It turns out an overwhelming majority of Americans believe in those mysterious, celestial beings. Belief in angels is most solid among Christian evangelicals at 97%, which doesn't seem terribly surprising. But belief in some type of angelic presence is also shared across a wide cultural spectrum, even among people who have no religious affiliation.
Protestants, women, Southerners, Midwesterners and Republicans were the most likely to believe in angels, although strong majorities in other groups also shared that faith. Belief in angels declined slightly with advanced education, from 87 percent of those with high school education or less to 73 percent of those with college degrees. Overall, 81 percent believed in angels.
One of the points made by Graham Hancock in his new book Supernatural is that religious belief is universal. These beliefs are not rational and not empirically provable, but they are part of every human civilization. He disputes the idea that religion is simply a means of providing comfort in a confusing world, by pointing out that religion is often counterproductive to cultural harmony. Many religious beliefs inspire fear as well as awe. And religious conflicts can escalate to open warfare. Hancock explores the human capacity for interfacing with the supernatural world that the highly reasonable dismiss as hallucinations. Hancock delves deep into shamanic practices, including the use of the notorious "vine of souls" ayahuasca. He posits the notion that the world we experience when we pierce the veil is not a disordered hallucination, but a separate reality accessible through the same brain that perceives this one.
In other words people cling to religious and spiritual beliefs because they experience them as real and tangible, even if their glimpses of this hidden reality are usually ephemeral. Such is the experience of Edward Pelz:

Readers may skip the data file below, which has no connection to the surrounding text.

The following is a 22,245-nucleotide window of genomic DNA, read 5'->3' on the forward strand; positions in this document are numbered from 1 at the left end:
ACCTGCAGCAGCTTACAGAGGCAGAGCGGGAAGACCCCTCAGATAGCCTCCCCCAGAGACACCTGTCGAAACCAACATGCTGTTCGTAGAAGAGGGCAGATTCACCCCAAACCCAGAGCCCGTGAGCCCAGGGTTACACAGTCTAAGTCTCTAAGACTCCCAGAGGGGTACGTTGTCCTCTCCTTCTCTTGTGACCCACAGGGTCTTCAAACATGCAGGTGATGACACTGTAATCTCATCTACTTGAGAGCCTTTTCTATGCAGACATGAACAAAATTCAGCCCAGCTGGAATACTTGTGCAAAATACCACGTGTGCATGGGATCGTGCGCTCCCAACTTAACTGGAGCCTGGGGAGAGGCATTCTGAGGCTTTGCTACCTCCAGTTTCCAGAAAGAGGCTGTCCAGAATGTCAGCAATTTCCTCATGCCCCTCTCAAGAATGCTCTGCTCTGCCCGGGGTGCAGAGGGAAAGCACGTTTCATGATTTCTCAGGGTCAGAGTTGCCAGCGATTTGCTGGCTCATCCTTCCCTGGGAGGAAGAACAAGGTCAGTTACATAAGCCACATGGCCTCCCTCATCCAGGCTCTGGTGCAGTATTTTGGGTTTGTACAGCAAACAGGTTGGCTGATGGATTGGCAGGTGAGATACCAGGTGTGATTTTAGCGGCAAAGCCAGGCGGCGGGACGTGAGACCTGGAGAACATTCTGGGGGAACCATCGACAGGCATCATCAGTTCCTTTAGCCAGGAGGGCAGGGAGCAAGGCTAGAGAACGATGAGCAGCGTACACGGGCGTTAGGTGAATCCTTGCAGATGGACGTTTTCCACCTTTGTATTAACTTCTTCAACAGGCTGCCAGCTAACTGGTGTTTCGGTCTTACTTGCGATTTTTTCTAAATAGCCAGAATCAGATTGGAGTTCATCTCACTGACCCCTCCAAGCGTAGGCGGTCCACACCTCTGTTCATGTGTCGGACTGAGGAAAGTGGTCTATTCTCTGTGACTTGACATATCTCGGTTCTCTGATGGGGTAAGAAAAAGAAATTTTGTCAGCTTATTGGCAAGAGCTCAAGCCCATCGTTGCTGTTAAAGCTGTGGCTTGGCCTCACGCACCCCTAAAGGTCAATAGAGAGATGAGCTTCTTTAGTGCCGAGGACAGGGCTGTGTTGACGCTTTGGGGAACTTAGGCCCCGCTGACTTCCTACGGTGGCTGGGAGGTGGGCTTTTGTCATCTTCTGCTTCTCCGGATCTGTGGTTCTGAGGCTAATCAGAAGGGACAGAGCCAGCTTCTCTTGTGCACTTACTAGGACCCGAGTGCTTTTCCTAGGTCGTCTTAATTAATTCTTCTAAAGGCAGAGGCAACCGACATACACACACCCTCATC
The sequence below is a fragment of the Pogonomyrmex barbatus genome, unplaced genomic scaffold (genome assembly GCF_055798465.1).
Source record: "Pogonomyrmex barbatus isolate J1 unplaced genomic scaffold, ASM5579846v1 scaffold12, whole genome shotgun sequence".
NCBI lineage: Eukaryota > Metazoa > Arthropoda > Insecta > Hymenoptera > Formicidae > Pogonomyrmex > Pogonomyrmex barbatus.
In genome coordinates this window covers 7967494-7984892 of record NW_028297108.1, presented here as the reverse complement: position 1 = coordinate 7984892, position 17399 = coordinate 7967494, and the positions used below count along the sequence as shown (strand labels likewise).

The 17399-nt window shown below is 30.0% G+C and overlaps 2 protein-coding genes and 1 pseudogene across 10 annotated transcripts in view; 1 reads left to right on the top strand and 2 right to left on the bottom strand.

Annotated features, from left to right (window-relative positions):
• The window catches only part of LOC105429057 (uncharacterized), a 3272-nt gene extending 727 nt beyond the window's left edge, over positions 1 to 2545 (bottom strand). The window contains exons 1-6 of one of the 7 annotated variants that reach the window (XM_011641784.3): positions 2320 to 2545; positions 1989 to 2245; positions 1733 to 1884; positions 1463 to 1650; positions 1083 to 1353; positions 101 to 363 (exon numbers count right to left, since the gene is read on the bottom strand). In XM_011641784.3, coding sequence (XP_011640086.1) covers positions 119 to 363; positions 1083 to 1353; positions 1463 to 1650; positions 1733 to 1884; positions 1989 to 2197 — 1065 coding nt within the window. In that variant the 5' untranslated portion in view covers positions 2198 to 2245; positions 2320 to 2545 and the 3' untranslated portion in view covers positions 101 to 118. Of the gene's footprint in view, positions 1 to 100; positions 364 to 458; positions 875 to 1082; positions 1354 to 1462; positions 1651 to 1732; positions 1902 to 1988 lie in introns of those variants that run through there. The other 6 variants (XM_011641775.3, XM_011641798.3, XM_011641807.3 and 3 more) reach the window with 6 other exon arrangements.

Edward Pelz, 80, of Grabill, Ind., said he believes that angels are guiding him, even though it's impossible to explain to anyone else.
"Have I ever seen one? Nope. We depict an angel as a person that's white, has a robe on, has wings on back. I'm not sure that's the way they look. So for me, I think sometimes there's angels that aren't that way."
Pelz recounted a story about a man who showed up to change his tire when he had a flat in Ohio five years ago.
"I look at life — I say, well maybe I had an angel with me here today. It could have been just another man doing a good deed."....
Pelz felt another spirit when he walked into his backyard on a winter's day — that of the wife he lost over two years ago. He called her Mom.
"She loved bluebirds," he said. "In the wintertime, we don't have bluebirds. I was out in the back, thinking, 'Mom I'd like to see you,' and this little bluebird comes by.
"I don't know, maybe that's an angel. It was just something I wanted to see. Maybe I imagined it. Next thing you know, it flew off. What is an angel? Is an angel something that has a heartbeat like us? Or is it ...?"
The thought trailed off.
Editor's Note: Graham Hancock's Supernatural is available in the bookstore. I will probably be writing more about the process of discovery Hancock leads the reader through in this amazing book. Really, one of the best books I've ever read.